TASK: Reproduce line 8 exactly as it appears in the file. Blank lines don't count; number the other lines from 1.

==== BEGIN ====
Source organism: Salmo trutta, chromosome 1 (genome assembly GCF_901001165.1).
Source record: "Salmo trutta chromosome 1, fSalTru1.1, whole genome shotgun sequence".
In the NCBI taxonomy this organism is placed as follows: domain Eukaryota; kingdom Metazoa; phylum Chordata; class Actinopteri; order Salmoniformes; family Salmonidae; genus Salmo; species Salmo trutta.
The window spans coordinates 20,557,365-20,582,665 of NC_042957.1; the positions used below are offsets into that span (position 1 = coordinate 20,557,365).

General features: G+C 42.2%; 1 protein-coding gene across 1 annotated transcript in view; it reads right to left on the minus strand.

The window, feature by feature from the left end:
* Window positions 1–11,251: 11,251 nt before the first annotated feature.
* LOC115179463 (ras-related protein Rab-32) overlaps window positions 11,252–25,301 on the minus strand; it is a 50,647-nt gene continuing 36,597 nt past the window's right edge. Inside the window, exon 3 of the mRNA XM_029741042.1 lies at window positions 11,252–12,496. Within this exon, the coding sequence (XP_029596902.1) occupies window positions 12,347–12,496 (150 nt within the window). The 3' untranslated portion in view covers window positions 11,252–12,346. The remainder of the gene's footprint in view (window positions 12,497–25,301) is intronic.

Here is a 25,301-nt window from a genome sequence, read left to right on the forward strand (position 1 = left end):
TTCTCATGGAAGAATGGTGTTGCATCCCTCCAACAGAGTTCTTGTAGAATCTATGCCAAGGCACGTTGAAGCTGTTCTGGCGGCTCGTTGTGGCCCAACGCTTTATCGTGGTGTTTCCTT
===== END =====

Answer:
* LOC115179463 (ras-related protein Rab-32) overlaps window positions 11,252–25,301 on the minus strand; it is a 50,647-nt gene continuing 36,597 nt past the window's right edge. Inside the window, exon 3 of the mRNA XM_029741042.1 lies at window positions 11,252–12,496. Within this exon, the coding sequence (XP_029596902.1) occupies window positions 12,347–12,496 (150 nt within the window). The 3' untranslated portion in view covers window positions 11,252–12,346. The remainder of the gene's footprint in view (window positions 12,497–25,301) is intronic.